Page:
It comes less than a week before US soldiers pull out of all Iraqi cities in advance of a complete withdrawal by the end of 2011.


The Hurt Locker

I am planning to see The Hurt Locker, which proves that the US military has been essential in preventing bombings in Iraq at great risk to themselves.

'The Iraq war has been dramatized on film many times, and those films have been ignored just as many times by theatre audiences. But Kathryn Bigelow’s “The Hurt Locker” is the most skillful and emotionally involving picture yet made about the conflict. The film, from a script by Mark Boal, has a new subject: the heroism of the men who defuse improvised explosive devices, sloppily made but lethal bombs planted under a bag or a pile of garbage or just beneath the dirt of a Baghdad street.'

PS: It kinda sucks (for me) that the movie was made in Jordan rather than Iraq. More irony & hypocrisy for ya.

Are Iraqi Security Forces Ready?

Recently I've read a few articles whose authors wonder if Iraq's security forces are ready to take over after the US military withdraws from Iraqi cities at the end of this month, but I wonder if the US military really has been able to prevent overall violence in the country, even with brave men who defuse bombs. Americans cannot prevent suicide bombings - I believe that only Arab Muslims can infiltrate the groups responsible for recruiting suicide bombers and end their existence.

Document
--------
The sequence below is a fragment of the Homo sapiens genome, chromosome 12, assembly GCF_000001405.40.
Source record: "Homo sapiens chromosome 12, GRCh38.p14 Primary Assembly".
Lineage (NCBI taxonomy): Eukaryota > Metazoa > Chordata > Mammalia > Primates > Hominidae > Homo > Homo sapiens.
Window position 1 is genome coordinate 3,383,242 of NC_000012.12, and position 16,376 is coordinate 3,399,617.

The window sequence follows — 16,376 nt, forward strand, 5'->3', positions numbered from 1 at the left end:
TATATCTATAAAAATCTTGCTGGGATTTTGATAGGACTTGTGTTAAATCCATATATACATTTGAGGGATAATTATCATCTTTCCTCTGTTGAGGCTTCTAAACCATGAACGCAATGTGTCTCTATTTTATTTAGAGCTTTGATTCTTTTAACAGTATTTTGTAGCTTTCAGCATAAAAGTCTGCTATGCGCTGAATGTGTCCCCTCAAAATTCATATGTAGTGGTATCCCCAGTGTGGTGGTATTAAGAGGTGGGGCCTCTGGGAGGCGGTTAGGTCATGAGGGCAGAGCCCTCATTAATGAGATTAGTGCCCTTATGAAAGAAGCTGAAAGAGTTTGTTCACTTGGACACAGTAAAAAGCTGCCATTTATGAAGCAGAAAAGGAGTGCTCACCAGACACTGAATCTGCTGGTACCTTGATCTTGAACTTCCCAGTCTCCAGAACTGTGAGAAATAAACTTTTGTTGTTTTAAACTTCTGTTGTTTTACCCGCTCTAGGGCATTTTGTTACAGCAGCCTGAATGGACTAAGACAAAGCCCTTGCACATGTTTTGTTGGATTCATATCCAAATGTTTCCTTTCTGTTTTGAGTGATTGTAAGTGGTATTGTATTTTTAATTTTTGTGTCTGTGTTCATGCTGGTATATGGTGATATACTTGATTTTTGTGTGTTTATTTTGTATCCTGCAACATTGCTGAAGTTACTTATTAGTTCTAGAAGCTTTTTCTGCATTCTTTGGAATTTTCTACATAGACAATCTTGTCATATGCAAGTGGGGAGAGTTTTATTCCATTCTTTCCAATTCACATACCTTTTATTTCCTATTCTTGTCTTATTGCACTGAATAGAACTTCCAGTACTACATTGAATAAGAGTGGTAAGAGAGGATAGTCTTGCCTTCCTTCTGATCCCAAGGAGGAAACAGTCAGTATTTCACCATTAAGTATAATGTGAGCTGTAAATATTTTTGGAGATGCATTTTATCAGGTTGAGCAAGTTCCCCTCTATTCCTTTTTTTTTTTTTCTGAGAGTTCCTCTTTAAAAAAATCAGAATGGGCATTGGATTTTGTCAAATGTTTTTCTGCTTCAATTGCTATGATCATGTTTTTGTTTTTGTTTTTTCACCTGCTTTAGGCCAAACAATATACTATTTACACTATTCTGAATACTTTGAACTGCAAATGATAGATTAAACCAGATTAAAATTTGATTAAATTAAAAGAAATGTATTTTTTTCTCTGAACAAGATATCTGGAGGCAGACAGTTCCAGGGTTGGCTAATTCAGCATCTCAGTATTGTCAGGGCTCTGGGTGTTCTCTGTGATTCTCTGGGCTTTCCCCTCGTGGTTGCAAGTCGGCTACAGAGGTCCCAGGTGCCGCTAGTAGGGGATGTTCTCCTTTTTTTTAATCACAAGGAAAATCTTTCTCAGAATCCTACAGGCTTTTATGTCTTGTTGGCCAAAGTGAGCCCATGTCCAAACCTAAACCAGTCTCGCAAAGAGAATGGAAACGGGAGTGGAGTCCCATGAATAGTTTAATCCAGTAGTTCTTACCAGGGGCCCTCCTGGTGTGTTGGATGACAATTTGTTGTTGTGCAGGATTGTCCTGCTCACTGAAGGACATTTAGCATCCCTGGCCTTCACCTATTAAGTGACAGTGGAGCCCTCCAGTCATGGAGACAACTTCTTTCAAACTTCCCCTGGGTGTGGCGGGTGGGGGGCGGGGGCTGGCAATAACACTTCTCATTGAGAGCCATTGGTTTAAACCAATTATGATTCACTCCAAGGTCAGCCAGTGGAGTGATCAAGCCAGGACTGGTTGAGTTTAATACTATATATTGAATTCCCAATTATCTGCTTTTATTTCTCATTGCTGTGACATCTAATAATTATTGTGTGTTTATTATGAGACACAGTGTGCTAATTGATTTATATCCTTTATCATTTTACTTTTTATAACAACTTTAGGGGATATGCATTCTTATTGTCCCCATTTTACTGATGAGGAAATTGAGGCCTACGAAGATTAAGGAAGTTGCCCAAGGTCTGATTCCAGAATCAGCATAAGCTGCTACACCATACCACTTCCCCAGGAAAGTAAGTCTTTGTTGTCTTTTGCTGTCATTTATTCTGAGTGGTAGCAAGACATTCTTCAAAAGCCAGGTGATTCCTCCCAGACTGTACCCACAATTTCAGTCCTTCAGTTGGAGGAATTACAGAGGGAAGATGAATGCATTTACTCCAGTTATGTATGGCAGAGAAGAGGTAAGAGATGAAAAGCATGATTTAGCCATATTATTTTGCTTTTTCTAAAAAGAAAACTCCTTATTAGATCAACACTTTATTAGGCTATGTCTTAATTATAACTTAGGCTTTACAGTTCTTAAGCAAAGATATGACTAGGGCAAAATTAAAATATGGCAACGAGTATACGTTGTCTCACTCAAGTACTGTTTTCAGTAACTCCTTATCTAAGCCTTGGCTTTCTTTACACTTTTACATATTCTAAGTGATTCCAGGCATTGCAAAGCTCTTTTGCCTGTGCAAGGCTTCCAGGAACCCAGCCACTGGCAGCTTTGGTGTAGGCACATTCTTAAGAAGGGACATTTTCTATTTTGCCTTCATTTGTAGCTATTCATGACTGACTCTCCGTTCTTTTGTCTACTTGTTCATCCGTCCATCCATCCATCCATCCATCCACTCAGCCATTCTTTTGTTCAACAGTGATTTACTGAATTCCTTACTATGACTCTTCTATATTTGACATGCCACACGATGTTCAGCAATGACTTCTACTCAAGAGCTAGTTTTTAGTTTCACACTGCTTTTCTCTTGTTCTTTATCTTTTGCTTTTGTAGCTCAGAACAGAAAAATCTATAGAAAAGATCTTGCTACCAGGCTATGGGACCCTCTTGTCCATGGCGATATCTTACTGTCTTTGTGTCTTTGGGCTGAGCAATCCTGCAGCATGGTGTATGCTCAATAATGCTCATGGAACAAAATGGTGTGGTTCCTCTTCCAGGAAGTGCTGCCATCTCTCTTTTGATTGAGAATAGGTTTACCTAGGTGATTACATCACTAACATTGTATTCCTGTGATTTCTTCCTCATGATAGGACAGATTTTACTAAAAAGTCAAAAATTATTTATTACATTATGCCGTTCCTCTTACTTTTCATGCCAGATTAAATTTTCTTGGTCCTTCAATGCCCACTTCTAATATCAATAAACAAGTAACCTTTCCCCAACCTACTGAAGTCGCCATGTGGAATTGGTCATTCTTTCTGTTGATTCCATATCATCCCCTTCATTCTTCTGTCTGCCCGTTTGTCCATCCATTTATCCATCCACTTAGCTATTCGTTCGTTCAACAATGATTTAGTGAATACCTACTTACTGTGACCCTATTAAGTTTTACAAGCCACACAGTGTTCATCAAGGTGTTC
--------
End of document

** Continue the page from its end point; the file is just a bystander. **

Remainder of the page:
Iraq: forgotten and in trouble?

Saturday's massive bomb in Kirkuk, combined with political gridlock, raises questions about how ready Iraq is for the withdrawal of US troops from cities by June 30.

By Howard LaFranchi | Staff writer of The Christian Science Monitor

from the June 23, 2009 edition

WASHINGTON - Fresh concerns about the US-Iraq relationship are rising as the draw-down of US forces approaches. A suicide bombing in Kirkuk Saturday was the deadliest in Iraq in more than a year. Meanwhile, the Iraqi government continues to fail to approve crucial laws for administering the country.

With the 133,000 US troops in the country set to be withdrawn from Iraqi cities by June 30, demands on the diplomatic relationship between the two countries will only grow, some Iraq specialists warn.

Going further still, some of them worry that Iraq will be neglected as the US turns its focus to Afghanistan, Pakistan, and Iran. If that happens, Iraq could slip back into instability and violence, reemerging as a top American security issue.

"President Obama cannot afford to lose Iraq," says Kenneth Pollack, a Middle East expert at the Brookings Institution in Washington. "If nothing else, there's so much potential for spillover into Saudi Arabia, Syria, and elsewhere in the region."